We study nonparametric inference for a covariate-adjusted regression function. This parameter captures the average association between a continuous exposure and an outcome after adjusting for other covariates. Under certain causal conditions, it also corresponds to the average outcome had all units been assigned to a specific exposure level, known as the causal dose-response curve. Building on Calonico et al. (2018), we propose a debiased local linear estimator of the covariate-adjusted regression function and demonstrate that our estimator converges pointwise to a mean-zero normal limit distribution. We use this result to construct asymptotically valid confidence intervals for function values and differences thereof. In addition, we use approximation results for the distribution of the supremum of an empirical process to construct asymptotically valid uniform confidence bands. Our methods do not require undersmoothing, permit the use of data-adaptive estimators of nuisance functions, and our estimator attains the optimal rate of convergence for a twice differentiable regression function. We illustrate the practical performance of our estimator using numerical studies and an analysis of the effect of air pollution exposure on cardiovascular mortality. This is joint work with Kenta Takatsu.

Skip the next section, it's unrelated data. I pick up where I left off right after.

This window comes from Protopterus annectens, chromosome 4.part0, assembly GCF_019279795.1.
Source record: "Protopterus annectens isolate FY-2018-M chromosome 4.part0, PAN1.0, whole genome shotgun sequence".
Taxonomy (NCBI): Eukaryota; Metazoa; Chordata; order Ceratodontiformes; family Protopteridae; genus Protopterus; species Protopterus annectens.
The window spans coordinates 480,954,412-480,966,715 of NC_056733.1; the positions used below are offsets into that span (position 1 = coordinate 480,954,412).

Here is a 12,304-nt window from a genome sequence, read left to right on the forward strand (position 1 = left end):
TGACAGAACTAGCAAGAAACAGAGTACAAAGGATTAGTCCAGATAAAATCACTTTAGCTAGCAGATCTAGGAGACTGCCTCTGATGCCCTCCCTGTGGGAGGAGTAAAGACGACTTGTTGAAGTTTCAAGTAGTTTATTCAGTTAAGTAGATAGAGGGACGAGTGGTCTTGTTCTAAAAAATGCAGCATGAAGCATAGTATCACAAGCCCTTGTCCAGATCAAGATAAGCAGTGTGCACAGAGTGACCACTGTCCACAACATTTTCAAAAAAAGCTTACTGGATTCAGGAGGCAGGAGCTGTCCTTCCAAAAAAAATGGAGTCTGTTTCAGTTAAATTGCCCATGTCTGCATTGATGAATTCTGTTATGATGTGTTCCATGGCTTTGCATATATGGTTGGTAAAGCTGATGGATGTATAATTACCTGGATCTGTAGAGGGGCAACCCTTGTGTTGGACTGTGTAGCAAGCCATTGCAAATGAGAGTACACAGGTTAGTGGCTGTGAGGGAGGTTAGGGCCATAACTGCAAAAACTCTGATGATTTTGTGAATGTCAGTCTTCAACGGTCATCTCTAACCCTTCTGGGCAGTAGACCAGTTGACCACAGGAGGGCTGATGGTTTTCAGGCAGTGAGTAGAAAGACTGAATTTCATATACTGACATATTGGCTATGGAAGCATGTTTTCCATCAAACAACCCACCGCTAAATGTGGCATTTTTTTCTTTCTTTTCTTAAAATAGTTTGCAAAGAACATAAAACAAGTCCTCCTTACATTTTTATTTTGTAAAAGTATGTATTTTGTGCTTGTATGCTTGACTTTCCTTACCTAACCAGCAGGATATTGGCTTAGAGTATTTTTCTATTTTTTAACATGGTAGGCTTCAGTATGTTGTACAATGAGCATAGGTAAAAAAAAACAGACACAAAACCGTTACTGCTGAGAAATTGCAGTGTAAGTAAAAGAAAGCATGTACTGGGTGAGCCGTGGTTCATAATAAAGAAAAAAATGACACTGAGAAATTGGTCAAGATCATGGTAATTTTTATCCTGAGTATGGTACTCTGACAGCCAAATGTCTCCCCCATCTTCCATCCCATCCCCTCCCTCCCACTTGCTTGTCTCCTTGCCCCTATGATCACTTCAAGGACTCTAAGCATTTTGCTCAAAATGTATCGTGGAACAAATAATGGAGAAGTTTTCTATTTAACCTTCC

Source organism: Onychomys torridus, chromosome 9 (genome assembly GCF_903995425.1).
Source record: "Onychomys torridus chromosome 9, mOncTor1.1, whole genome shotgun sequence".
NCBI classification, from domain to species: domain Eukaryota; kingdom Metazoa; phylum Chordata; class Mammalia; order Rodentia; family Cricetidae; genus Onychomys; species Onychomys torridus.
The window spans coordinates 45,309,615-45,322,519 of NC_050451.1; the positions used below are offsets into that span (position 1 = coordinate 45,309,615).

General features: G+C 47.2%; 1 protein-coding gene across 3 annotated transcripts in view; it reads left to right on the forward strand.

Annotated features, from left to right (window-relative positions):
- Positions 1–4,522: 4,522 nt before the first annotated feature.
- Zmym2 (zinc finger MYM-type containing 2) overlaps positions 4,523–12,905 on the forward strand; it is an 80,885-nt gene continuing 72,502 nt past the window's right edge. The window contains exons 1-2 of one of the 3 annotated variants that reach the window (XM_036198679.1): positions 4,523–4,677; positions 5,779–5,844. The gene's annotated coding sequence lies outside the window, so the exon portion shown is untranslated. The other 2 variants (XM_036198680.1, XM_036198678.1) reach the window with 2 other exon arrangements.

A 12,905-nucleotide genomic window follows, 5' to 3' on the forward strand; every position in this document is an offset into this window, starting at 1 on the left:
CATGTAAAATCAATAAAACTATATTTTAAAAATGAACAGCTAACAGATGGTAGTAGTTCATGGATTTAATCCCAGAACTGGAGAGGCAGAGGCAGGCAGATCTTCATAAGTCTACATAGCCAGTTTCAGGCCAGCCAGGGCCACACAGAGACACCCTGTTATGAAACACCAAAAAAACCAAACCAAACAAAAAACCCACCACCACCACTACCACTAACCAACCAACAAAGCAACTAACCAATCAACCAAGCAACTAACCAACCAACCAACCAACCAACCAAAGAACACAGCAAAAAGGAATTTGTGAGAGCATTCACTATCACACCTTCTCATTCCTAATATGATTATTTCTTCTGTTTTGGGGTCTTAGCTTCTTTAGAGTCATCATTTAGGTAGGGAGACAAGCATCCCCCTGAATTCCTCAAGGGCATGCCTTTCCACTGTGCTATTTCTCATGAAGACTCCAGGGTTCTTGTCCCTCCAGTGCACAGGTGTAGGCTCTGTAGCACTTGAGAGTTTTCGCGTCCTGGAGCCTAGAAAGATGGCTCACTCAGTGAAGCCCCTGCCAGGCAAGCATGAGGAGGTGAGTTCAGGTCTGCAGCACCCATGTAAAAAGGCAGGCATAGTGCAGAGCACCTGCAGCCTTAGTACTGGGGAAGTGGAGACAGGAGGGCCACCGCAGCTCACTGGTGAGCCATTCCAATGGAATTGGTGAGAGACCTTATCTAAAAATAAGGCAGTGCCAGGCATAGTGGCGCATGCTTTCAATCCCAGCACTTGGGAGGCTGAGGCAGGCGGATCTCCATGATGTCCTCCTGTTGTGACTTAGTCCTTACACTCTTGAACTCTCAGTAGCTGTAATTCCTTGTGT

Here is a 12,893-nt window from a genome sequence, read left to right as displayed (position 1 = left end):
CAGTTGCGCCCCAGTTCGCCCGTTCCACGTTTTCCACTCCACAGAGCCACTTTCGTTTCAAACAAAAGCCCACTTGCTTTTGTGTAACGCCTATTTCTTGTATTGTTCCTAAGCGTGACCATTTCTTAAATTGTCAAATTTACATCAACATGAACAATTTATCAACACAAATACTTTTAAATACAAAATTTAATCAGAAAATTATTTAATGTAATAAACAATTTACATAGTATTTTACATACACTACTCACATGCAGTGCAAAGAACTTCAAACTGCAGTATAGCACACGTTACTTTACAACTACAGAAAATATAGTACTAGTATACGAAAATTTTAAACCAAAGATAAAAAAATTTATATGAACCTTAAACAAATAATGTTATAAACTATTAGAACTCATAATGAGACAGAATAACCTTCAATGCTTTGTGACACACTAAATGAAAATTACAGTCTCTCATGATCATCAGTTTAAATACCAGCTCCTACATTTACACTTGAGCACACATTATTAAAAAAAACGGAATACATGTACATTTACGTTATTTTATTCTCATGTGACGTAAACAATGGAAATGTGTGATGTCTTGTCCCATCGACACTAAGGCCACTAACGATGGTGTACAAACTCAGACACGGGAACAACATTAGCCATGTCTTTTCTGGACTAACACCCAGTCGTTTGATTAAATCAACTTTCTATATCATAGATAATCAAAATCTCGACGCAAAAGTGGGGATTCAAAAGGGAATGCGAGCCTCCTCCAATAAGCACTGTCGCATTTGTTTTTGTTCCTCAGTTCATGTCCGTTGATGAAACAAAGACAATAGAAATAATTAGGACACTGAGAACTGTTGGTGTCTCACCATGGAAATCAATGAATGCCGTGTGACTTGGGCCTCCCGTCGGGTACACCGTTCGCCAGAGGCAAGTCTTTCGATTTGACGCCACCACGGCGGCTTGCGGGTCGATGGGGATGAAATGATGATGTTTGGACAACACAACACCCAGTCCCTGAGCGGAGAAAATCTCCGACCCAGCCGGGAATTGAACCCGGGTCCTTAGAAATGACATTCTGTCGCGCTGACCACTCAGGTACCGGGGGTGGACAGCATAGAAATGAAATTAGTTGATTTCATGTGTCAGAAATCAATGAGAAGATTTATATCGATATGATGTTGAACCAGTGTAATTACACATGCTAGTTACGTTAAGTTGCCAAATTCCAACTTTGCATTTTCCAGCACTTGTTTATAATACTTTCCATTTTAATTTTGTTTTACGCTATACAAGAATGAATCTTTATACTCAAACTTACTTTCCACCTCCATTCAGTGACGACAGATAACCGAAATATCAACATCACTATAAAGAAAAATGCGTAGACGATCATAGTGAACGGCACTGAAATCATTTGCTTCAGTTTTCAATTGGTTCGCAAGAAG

Bio: Ted Westling is an Assistant Professor of Statistics at University of Massachusetts Amherst. He received his PhD in Statistics in 2018 from the University of Washington, advised by Marco Carone. His research focuses on theory and methodology of nonparametric and shape-constrained statistics, often applied to problems in causal inference and survival analysis. A major focus of his work is achieving valid statistical inference when using machine learning as part of the estimation procedure.